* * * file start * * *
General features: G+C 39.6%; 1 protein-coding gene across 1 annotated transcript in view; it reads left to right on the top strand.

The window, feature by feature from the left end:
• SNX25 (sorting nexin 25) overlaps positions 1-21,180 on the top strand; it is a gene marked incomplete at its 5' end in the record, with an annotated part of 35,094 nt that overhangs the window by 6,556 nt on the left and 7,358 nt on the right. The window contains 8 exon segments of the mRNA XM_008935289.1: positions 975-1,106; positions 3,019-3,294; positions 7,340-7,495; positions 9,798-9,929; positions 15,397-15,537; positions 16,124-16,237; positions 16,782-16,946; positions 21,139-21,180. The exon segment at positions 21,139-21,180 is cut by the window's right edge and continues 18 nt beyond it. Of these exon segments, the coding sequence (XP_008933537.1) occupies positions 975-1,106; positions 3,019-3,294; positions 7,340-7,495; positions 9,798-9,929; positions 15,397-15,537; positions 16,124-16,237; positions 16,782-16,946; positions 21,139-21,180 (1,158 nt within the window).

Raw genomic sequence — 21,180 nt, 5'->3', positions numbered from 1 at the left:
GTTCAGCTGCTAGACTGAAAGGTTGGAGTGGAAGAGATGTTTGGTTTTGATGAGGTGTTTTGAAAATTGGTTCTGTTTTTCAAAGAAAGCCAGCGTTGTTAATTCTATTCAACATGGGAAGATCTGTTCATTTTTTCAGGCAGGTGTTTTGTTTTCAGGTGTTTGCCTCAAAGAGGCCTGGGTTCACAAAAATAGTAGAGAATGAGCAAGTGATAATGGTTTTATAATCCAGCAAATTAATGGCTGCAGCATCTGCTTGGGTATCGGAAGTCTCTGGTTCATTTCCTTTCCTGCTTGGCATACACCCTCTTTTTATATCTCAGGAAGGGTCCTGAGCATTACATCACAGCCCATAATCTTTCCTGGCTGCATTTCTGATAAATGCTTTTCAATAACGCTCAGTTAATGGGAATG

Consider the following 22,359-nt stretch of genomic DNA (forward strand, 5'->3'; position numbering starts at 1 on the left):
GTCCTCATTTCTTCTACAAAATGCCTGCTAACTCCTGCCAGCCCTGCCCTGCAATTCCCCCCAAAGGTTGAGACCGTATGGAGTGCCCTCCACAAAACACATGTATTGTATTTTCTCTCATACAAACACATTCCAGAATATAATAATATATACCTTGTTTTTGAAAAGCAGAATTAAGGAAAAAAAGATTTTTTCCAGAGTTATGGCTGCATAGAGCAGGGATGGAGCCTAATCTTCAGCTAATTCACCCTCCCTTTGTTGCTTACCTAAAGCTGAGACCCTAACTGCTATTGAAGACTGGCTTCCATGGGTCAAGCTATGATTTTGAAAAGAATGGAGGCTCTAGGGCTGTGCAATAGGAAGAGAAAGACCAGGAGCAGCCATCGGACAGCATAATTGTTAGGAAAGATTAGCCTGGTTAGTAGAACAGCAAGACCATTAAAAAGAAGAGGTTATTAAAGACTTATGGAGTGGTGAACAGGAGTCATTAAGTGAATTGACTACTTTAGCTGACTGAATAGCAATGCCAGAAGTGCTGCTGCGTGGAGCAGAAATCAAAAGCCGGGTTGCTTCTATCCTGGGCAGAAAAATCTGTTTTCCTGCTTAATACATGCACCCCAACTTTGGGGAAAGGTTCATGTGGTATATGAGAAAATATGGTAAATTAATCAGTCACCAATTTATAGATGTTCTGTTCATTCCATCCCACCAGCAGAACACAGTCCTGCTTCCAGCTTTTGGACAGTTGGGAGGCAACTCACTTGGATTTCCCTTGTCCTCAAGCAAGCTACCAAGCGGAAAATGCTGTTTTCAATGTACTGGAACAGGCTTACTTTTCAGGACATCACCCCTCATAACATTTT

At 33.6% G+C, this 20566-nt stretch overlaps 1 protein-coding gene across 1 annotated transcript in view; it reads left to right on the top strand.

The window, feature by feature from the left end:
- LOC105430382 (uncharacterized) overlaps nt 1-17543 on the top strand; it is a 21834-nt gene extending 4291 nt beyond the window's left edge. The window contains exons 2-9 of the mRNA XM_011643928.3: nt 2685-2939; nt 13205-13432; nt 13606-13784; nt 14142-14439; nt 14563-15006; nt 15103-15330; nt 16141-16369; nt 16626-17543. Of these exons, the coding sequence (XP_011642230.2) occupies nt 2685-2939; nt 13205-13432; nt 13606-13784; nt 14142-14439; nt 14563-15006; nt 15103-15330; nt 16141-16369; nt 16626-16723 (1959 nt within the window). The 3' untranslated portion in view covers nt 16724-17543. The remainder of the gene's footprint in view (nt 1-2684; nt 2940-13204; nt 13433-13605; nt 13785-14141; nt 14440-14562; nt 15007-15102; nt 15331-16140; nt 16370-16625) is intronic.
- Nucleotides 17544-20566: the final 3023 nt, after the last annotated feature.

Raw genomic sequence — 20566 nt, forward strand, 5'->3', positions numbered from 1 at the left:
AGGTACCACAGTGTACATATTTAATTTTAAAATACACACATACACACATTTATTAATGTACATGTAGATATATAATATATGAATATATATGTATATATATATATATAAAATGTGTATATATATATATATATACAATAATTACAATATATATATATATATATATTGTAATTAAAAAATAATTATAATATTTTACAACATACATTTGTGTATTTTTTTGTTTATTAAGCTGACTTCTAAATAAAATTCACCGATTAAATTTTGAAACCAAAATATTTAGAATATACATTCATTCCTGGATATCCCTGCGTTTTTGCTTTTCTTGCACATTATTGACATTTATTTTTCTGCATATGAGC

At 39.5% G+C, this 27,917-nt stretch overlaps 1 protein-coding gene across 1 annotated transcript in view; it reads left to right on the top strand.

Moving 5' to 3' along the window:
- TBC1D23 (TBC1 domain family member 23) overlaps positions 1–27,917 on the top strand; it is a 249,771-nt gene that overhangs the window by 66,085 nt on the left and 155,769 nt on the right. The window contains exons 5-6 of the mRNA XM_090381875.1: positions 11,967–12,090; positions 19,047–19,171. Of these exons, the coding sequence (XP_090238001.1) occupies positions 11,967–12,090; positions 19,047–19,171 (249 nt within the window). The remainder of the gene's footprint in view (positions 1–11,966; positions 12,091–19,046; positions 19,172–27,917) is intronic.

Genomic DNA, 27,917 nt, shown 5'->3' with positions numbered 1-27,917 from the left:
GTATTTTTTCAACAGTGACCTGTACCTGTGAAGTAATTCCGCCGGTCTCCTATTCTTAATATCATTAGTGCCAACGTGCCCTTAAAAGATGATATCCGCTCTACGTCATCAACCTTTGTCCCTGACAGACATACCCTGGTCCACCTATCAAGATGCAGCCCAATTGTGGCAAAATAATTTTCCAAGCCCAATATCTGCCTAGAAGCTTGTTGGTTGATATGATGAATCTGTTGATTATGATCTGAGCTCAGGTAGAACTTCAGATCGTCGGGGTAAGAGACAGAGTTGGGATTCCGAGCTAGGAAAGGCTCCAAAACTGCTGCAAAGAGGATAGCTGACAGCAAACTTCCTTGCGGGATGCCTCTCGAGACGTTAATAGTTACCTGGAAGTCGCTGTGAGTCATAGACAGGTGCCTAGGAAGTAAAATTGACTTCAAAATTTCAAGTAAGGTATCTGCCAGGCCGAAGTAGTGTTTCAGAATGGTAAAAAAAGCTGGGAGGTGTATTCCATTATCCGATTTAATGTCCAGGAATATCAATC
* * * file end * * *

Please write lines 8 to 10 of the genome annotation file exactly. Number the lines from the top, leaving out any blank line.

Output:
At 33.6% G+C, this 20566-nt stretch overlaps 1 protein-coding gene across 1 annotated transcript in view; it reads left to right on the top strand.

The window, feature by feature from the left end:
- LOC105430382 (uncharacterized) overlaps nt 1-17543 on the top strand; it is a 21834-nt gene extending 4291 nt beyond the window's left edge. The window contains exons 2-9 of the mRNA XM_011643928.3: nt 2685-2939; nt 13205-13432; nt 13606-13784; nt 14142-14439; nt 14563-15006; nt 15103-15330; nt 16141-16369; nt 16626-17543. Of these exons, the coding sequence (XP_011642230.2) occupies nt 2685-2939; nt 13205-13432; nt 13606-13784; nt 14142-14439; nt 14563-15006; nt 15103-15330; nt 16141-16369; nt 16626-16723 (1959 nt within the window). The 3' untranslated portion in view covers nt 16724-17543. The remainder of the gene's footprint in view (nt 1-2684; nt 2940-13204; nt 13433-13605; nt 13785-14141; nt 14440-14562; nt 15007-15102; nt 15331-16140; nt 16370-16625) is intronic.